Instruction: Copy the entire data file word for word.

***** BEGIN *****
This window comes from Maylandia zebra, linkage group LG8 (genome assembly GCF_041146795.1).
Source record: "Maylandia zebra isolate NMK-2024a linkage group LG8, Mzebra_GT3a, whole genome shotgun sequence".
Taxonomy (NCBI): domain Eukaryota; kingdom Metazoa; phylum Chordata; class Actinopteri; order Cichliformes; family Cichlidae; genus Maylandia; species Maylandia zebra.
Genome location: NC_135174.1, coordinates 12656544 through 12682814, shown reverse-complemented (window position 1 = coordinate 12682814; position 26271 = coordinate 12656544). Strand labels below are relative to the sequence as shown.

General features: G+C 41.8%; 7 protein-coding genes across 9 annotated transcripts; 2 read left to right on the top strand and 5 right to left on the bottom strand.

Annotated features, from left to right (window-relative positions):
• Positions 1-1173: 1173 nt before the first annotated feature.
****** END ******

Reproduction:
This window comes from Maylandia zebra, linkage group LG8 (genome assembly GCF_041146795.1).
Source record: "Maylandia zebra isolate NMK-2024a linkage group LG8, Mzebra_GT3a, whole genome shotgun sequence".
Taxonomy (NCBI): domain Eukaryota; kingdom Metazoa; phylum Chordata; class Actinopteri; order Cichliformes; family Cichlidae; genus Maylandia; species Maylandia zebra.
Genome location: NC_135174.1, coordinates 12656544 through 12682814, shown reverse-complemented (window position 1 = coordinate 12682814; position 26271 = coordinate 12656544). Strand labels below are relative to the sequence as shown.

General features: G+C 41.8%; 7 protein-coding genes across 9 annotated transcripts; 2 read left to right on the top strand and 5 right to left on the bottom strand.

Annotated features, from left to right (window-relative positions):
• Positions 1-1173: 1173 nt before the first annotated feature.